The back-and-forth between the Oakland Police Department and a civilian oversight body concluded with the police relinquishing their push for official language that would have allowed them to kill humans with robots under certain circumstances. It was a concession to the civilian committee, which pushed to bar arming robots with firearms — but a concession only for the time being.

The department said it will continue to pursue lethal option. When asked whether the the Oakland Police Department will continue to advocate for language that would allow killer robots under certain emergency circumstances, Lt. Omar Daza-Quiroz, who represented the department in discussions over the authorized robot use policy, told The Intercept, “Yes, we are looking into that and doing more research at this time.”

The controversy began at the September 21 meeting of an Oakland Police Commission subcommittee, a civilian oversight council addressing what rules should govern the use of the city’s arsenal of military-grade police equipment. According to California state law, police must seek approval from a local governing body, like a city council, to determine permissible uses of military equipment or weapons like stun grenades and drones. Much of the September meeting focused on the staples of modern American policing, with the commissioners debating the permissible uses of flash-bang grenades, tear gas, and other now-standard equipment with representatives from the Oakland Police Department.

Roughly two hours into the meeting, however, the conversation moved on to the Oakland police’s stable of robots and their accessories. One such accessory is the gun-shaped “percussion actuated nonelectric disruptor,” a favorite tool of bomb squads at home and at war. The PAN disruptor affixes to a robot and directs an explosive force — typically a blank shotgun shell or pressurized water — at suspected bombs while human operators remain at a safe distance. Picture a shotgun barrel secured to an 800-pound Roomba on tank treads.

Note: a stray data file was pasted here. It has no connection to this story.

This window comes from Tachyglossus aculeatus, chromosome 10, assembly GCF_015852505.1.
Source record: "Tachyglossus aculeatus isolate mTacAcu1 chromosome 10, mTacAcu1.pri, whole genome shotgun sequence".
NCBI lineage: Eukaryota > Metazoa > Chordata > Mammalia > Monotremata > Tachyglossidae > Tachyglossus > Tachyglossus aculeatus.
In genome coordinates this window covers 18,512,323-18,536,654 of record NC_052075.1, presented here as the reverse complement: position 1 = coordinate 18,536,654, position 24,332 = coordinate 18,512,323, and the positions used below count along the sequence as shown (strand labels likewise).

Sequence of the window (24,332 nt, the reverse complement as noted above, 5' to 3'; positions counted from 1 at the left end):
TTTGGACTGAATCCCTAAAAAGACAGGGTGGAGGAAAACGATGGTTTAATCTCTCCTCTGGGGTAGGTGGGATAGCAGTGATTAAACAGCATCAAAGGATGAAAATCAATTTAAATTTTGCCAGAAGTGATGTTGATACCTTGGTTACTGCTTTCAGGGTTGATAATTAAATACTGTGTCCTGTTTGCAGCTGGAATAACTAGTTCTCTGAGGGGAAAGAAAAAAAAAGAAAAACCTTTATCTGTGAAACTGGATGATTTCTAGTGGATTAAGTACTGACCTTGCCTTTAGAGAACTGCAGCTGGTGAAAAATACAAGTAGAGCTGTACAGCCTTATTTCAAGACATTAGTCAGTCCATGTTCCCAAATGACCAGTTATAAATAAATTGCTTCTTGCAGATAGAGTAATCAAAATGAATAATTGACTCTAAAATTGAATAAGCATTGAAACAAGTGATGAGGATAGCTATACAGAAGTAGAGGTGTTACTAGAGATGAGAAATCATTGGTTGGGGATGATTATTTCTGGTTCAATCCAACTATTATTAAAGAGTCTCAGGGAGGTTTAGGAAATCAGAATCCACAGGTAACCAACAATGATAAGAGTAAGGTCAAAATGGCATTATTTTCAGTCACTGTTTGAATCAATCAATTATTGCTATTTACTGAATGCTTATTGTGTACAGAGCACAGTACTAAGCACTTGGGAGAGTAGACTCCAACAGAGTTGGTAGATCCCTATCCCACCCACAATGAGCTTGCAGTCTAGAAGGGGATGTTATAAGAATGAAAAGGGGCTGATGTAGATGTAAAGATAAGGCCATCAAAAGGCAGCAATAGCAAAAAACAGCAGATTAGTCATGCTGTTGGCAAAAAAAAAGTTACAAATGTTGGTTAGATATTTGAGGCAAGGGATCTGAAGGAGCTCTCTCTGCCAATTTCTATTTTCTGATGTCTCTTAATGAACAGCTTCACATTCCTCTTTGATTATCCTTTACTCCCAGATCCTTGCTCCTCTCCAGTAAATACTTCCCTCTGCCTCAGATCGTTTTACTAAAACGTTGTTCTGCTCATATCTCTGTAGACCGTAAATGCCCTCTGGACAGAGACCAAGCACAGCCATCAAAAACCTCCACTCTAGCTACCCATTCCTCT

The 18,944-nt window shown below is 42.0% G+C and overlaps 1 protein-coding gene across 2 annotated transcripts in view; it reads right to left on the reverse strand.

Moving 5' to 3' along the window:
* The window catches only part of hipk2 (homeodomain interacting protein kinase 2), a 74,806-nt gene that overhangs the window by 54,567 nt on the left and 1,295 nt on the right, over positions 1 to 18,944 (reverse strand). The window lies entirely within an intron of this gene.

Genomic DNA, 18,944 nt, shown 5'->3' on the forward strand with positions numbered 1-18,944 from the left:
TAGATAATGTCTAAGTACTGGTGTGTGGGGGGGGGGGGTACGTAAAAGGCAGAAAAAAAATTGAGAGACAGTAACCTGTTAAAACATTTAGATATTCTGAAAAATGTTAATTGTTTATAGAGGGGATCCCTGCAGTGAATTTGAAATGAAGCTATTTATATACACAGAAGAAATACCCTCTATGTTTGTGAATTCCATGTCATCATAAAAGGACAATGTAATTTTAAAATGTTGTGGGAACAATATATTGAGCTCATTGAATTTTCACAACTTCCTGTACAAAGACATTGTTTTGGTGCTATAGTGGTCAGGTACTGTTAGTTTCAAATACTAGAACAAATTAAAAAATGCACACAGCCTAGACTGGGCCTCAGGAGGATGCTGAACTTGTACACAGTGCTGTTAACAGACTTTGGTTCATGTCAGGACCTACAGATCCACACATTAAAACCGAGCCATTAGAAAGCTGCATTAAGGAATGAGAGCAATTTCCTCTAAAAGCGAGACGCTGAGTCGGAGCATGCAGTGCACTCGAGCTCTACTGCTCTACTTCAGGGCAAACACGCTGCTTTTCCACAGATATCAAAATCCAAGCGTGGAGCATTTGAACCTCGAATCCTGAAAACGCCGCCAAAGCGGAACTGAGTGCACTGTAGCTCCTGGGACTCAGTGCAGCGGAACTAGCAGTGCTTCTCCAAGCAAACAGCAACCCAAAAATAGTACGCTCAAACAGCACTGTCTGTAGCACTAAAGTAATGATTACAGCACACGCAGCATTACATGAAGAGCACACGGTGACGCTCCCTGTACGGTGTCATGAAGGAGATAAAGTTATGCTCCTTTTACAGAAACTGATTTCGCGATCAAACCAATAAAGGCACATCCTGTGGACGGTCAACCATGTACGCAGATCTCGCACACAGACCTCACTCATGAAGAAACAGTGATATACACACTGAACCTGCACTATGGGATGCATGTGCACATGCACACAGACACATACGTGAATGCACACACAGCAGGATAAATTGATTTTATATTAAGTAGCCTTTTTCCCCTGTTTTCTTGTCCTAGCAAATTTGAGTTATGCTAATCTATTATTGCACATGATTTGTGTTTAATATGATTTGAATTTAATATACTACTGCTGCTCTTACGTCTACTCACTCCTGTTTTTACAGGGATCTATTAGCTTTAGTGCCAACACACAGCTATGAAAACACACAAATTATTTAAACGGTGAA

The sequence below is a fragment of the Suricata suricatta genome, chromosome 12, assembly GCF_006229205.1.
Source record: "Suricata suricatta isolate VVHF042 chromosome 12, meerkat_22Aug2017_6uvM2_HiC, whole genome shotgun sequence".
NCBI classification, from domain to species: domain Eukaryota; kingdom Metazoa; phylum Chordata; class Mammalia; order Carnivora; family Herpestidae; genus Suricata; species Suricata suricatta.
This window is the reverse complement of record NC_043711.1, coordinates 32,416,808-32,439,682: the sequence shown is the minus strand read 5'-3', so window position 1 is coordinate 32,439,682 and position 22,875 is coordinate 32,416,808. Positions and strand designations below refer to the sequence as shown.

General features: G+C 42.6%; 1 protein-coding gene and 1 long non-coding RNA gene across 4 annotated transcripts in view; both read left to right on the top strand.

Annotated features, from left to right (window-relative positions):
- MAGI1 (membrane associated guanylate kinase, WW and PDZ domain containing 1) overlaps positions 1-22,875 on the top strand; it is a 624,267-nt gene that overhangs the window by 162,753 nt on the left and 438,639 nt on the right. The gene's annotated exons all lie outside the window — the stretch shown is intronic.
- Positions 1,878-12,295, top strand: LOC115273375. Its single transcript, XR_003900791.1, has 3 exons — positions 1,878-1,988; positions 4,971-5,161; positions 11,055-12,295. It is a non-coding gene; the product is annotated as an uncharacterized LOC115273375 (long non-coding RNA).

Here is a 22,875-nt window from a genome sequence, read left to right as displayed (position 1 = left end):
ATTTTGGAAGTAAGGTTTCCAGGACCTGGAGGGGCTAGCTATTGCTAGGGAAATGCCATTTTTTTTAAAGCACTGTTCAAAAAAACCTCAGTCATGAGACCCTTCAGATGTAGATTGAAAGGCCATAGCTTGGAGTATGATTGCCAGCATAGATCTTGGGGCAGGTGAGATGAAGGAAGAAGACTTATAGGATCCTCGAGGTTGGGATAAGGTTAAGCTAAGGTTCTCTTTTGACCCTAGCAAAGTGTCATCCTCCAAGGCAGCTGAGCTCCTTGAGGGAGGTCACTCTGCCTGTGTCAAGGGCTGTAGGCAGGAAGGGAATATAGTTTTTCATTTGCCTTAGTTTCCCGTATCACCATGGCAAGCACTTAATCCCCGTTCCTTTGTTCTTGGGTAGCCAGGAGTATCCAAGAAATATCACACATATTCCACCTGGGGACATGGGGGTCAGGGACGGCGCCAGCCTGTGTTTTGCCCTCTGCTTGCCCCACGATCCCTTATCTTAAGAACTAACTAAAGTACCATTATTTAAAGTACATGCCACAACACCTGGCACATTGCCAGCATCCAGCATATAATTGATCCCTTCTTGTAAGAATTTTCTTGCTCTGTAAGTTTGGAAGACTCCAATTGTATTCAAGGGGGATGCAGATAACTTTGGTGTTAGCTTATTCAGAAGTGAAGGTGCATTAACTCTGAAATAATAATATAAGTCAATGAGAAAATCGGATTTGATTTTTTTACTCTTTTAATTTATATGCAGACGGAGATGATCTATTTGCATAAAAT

Keep reading

Repression, Terror, Fear: The Government Wants to Silence the Opposition

“Once a government is committed to the principle of silencing the voice of opposition, it has only one way to go, and that is down the path of increasingly repressive measures, until it becomes a source of terror to all its citizens and creates a country where everyone lives in fear.” — President Harry S. Truman

Militarized police. Riot squads. Camouflage gear. Black uniforms. Armored vehicles. Mass arrests. Pepper spray. Tear gas. Batons. Strip searches. Surveillance cameras. Kevlar vests. Drones. Lethal weapons. Less-than-lethal weapons unleashed with deadly force. Rubber bullets. Water cannons. Stun grenades. Arrests of journalists. Crowd control tactics. Intimidation tactics. Brutality. Lockdowns.

This is not the language of freedom. This is not even the language of law and order.

This is the language of force.

This is how the government at all levels—federal, state and local—now responds to those who speak out against government corruption, misconduct and abuse.